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Growth, History, or Institutions? What Explains State Fragility in Sub-Saharan Africa

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  • Graziella Bertocchi

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  • Andrea Guerzoni

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Abstract

We explore the determinants of state fragility in sub-Saharan Africa. Controlling for a wide range of economic, demographic, geographic and istitutional regressors, we find that institutions, and in particular the civil liberties index and the number of revolutions, are the main determinants of fragility, even taking into account their potential endogeneity. Economic factors such as income growth and investment display a non robust impact after controlling for omitted variables and reverse causality. Colonial variables reflecting the history of the region display a marginal impact on fragility once institutions are accounted for.

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Bibliographic Info

Paper provided by University of Modena and Reggio E., Dept. of Economics in its series Center for Economic Research (RECent) with number 044.

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Length: pages 29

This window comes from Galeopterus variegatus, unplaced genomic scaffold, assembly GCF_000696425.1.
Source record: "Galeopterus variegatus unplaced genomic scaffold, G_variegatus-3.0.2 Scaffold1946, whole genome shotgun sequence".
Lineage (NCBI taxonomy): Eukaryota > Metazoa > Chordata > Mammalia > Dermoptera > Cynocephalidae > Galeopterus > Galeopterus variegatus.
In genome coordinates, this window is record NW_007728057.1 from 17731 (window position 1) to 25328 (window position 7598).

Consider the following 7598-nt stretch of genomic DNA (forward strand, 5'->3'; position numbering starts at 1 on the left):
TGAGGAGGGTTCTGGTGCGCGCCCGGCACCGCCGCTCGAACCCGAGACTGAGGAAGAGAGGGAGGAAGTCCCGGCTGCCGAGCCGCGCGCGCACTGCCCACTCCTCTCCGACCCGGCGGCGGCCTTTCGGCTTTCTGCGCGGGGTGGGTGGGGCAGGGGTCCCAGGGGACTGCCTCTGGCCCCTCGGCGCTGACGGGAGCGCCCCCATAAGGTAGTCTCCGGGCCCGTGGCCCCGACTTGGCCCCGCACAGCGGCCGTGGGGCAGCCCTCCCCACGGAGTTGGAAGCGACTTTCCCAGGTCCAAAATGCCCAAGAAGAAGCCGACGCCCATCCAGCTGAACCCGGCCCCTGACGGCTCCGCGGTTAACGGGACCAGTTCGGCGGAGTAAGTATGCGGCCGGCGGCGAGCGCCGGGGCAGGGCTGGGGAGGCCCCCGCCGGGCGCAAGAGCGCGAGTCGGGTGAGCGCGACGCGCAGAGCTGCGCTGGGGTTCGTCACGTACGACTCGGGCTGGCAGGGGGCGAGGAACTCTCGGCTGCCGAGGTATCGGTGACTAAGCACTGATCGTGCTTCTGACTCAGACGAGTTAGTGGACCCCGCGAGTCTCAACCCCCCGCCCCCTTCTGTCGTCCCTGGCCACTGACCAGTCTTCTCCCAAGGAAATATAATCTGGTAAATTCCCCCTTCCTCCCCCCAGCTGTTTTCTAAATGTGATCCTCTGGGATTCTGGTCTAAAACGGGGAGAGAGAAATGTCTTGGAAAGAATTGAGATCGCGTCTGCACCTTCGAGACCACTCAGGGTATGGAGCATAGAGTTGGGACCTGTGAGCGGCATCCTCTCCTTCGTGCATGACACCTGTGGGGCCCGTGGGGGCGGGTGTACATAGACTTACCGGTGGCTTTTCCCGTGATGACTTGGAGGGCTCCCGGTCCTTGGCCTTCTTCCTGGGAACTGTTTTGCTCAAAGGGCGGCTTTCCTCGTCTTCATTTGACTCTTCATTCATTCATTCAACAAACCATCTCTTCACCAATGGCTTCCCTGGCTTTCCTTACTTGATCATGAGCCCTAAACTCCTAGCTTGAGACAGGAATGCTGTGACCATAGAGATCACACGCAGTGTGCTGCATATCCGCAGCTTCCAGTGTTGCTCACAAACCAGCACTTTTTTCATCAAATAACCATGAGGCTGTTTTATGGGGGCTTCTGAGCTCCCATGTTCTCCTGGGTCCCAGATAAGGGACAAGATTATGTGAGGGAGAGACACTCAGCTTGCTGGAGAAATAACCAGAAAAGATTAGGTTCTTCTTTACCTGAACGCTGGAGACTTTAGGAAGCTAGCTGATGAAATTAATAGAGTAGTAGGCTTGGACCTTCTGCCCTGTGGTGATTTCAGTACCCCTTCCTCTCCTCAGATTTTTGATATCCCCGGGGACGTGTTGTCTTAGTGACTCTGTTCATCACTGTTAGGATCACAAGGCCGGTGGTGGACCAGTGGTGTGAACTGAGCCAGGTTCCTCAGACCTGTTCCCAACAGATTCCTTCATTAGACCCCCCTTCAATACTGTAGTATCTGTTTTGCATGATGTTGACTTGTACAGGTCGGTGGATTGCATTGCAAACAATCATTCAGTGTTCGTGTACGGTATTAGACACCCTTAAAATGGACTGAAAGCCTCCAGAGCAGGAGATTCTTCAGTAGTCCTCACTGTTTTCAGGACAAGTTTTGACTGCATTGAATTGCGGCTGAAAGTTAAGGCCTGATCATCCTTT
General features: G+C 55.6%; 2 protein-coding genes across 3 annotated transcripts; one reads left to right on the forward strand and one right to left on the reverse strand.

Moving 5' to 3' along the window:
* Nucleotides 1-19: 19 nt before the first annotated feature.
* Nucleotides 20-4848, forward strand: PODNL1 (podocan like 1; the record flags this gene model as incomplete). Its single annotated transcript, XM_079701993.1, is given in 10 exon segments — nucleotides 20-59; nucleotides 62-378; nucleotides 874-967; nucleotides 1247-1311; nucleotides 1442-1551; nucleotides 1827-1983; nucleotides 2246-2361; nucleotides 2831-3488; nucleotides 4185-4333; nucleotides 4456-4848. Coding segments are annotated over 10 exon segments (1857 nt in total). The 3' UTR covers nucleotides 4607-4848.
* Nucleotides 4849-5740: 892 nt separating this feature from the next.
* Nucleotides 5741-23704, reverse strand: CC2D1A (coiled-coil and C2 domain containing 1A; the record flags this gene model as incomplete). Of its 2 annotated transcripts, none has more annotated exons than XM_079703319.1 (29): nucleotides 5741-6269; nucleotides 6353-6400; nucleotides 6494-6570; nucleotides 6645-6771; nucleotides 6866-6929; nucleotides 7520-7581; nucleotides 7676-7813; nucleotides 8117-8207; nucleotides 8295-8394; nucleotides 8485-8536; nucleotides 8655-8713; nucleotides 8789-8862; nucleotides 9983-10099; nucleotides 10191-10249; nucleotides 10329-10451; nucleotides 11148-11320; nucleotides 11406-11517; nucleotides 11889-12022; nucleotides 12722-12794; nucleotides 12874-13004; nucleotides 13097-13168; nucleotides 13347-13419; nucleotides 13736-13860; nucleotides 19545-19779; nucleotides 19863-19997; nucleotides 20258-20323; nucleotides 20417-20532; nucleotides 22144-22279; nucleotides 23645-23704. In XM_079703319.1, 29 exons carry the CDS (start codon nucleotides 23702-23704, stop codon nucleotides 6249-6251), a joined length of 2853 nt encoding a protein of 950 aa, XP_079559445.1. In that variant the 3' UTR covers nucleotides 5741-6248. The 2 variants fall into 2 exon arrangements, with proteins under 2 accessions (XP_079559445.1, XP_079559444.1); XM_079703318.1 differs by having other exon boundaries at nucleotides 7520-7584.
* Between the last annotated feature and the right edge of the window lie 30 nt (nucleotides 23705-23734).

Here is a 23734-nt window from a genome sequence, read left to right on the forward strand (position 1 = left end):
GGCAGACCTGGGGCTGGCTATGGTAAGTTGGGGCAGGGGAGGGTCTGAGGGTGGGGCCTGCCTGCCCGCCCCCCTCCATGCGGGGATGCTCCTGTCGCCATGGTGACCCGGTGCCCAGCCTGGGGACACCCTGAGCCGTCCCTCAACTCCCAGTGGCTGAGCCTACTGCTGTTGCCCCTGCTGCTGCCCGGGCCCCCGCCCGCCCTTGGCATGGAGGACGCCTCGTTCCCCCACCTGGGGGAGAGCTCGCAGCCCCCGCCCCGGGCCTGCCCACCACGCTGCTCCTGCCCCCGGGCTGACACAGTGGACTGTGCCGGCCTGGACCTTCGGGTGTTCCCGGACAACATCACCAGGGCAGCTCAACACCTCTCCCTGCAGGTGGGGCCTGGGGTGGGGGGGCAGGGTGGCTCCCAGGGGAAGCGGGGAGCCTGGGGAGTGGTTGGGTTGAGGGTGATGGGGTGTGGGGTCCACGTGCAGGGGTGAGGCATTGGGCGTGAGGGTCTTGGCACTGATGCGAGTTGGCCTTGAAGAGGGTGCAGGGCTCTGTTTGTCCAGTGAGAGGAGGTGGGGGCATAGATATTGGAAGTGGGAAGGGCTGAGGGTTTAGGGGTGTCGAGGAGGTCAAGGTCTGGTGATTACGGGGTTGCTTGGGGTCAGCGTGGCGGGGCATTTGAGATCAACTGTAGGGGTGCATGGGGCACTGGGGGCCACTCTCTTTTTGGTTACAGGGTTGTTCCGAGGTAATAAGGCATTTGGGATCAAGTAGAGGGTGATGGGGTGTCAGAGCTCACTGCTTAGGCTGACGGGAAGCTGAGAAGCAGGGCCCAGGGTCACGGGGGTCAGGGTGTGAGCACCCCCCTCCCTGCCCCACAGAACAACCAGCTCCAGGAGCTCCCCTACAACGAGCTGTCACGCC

Date of creation: Mar 2010
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Handle: RePEc:mod:recent:044

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Web page: http://www.recent.unimore.it/
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Keywords: State fragility; Africa; institutions; colonial history;

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Cited by:
  1. Cervellati, Matteo & Jung, Florian & Sunde, Uwe & Vischer, Thomas, 2012. "Income, Democracy, and Critical Junctures," CEPR Discussion Papers 9259, C.E.P.R. Discussion Papers.
  2. Graziella Bertocchi, 2011. "Growth, Colonization, and Institutional Development. In and Out of Africa," Center for Economic Research (RECent) 064, University of Modena and Reggio E., Dept. of Economics.
  3. Fenske, James, 2010. "Institutions in African history and development: A review essay," MPRA Paper 23120, University Library of Munich, Germany.
  4. Antonio Ribba, 2010. "Sources of Unemployment Fluctuations in the USA and in the Euro Area in the Last Decade," Department of Economics 0627, University of Modena and Reggio E., Faculty of Economics "Marco Biagi".
  5. Francisco Gutiérrez Sanín & Diana Buitrago & Andrea González, 2013. "Aggregating Political Dimensions: Of the Feasibility of Political Indicators," Social Indicators Research, Springer, vol. 110(1), pages 305-326, January.

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